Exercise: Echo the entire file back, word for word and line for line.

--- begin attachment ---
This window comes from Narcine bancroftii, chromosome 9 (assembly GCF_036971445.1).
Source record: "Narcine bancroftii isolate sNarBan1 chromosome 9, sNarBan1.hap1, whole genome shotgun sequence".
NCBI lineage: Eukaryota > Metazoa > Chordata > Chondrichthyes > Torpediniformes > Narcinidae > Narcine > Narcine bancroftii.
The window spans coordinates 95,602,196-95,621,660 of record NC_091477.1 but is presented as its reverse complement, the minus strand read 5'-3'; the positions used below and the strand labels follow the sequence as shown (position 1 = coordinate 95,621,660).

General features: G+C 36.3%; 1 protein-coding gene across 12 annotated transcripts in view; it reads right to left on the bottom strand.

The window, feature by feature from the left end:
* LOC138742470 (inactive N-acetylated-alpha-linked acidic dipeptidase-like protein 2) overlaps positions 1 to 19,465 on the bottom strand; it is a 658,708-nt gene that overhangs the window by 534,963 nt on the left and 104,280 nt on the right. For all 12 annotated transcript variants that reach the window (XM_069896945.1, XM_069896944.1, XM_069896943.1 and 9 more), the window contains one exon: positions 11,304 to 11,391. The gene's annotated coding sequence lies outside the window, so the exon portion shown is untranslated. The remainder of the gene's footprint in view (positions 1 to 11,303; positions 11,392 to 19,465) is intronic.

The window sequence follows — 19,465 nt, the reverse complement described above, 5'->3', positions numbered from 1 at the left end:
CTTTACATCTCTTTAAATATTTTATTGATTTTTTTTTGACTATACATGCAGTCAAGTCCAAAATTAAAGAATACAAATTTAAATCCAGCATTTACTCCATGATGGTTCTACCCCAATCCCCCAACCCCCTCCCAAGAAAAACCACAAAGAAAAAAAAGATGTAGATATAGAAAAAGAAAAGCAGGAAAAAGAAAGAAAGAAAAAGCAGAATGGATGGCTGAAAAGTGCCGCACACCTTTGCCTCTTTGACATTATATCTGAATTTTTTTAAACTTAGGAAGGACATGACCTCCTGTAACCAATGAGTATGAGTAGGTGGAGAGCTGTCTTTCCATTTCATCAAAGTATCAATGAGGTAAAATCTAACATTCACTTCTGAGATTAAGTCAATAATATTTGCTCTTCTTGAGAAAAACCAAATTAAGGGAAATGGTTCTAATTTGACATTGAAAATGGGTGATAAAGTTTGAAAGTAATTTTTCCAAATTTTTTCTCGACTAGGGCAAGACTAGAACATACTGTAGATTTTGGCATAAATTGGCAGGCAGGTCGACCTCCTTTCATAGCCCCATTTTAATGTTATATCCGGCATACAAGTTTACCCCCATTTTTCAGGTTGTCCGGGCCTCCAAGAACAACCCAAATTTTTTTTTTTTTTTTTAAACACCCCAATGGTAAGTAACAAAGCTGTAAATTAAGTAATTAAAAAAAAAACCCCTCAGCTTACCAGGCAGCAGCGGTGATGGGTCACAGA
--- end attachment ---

This window comes from Narcine bancroftii, chromosome 9 (assembly GCF_036971445.1).
Source record: "Narcine bancroftii isolate sNarBan1 chromosome 9, sNarBan1.hap1, whole genome shotgun sequence".
NCBI lineage: Eukaryota > Metazoa > Chordata > Chondrichthyes > Torpediniformes > Narcinidae > Narcine > Narcine bancroftii.
The window spans coordinates 95,602,196-95,621,660 of record NC_091477.1 but is presented as its reverse complement, the minus strand read 5'-3'; the positions used below and the strand labels follow the sequence as shown (position 1 = coordinate 95,621,660).

General features: G+C 36.3%; 1 protein-coding gene across 12 annotated transcripts in view; it reads right to left on the bottom strand.

The window, feature by feature from the left end:
* LOC138742470 (inactive N-acetylated-alpha-linked acidic dipeptidase-like protein 2) overlaps positions 1 to 19,465 on the bottom strand; it is a 658,708-nt gene that overhangs the window by 534,963 nt on the left and 104,280 nt on the right. For all 12 annotated transcript variants that reach the window (XM_069896945.1, XM_069896944.1, XM_069896943.1 and 9 more), the window contains one exon: positions 11,304 to 11,391. The gene's annotated coding sequence lies outside the window, so the exon portion shown is untranslated. The remainder of the gene's footprint in view (positions 1 to 11,303; positions 11,392 to 19,465) is intronic.

The window sequence follows — 19,465 nt, the reverse complement described above, 5'->3', positions numbered from 1 at the left end:
CTTTACATCTCTTTAAATATTTTATTGATTTTTTTTTGACTATACATGCAGTCAAGTCCAAAATTAAAGAATACAAATTTAAATCCAGCATTTACTCCATGATGGTTCTACCCCAATCCCCCAACCCCCTCCCAAGAAAAACCACAAAGAAAAAAAAGATGTAGATATAGAAAAAGAAAAGCAGGAAAAAGAAAGAAAGAAAAAGCAGAATGGATGGCTGAAAAGTGCCGCACACCTTTGCCTCTTTGACATTATATCTGAATTTTTTTAAACTTAGGAAGGACATGACCTCCTGTAACCAATGAGTATGAGTAGGTGGAGAGCTGTCTTTCCATTTCATCAAAGTATCAATGAGGTAAAATCTAACATTCACTTCTGAGATTAAGTCAATAATATTTGCTCTTCTTGAGAAAAACCAAATTAAGGGAAATGGTTCTAATTTGACATTGAAAATGGGTGATAAAGTTTGAAAGTAATTTTTCCAAATTTTTTCTCGACTAGGGCAAGACTAGAACATACTGTAGATTTTGGCATAAATTGGCAGGCAGGTCGACCTCCTTTCATAGCCCCATTTTAATGTTATATCCGGCATACAAGTTTACCCCCATTTTTCAGGTTGTCCGGGCCTCCAAGAACAACCCAAATTTTTTTTTTTTTTTTTAAACACCCCAATGGTAAGTAACAAAGCTGTAAATTAAGTAATTAAAAAAAAAACCCCTCAGCTTACCAGGCAGCAGCGGTGATGGGTCACAGA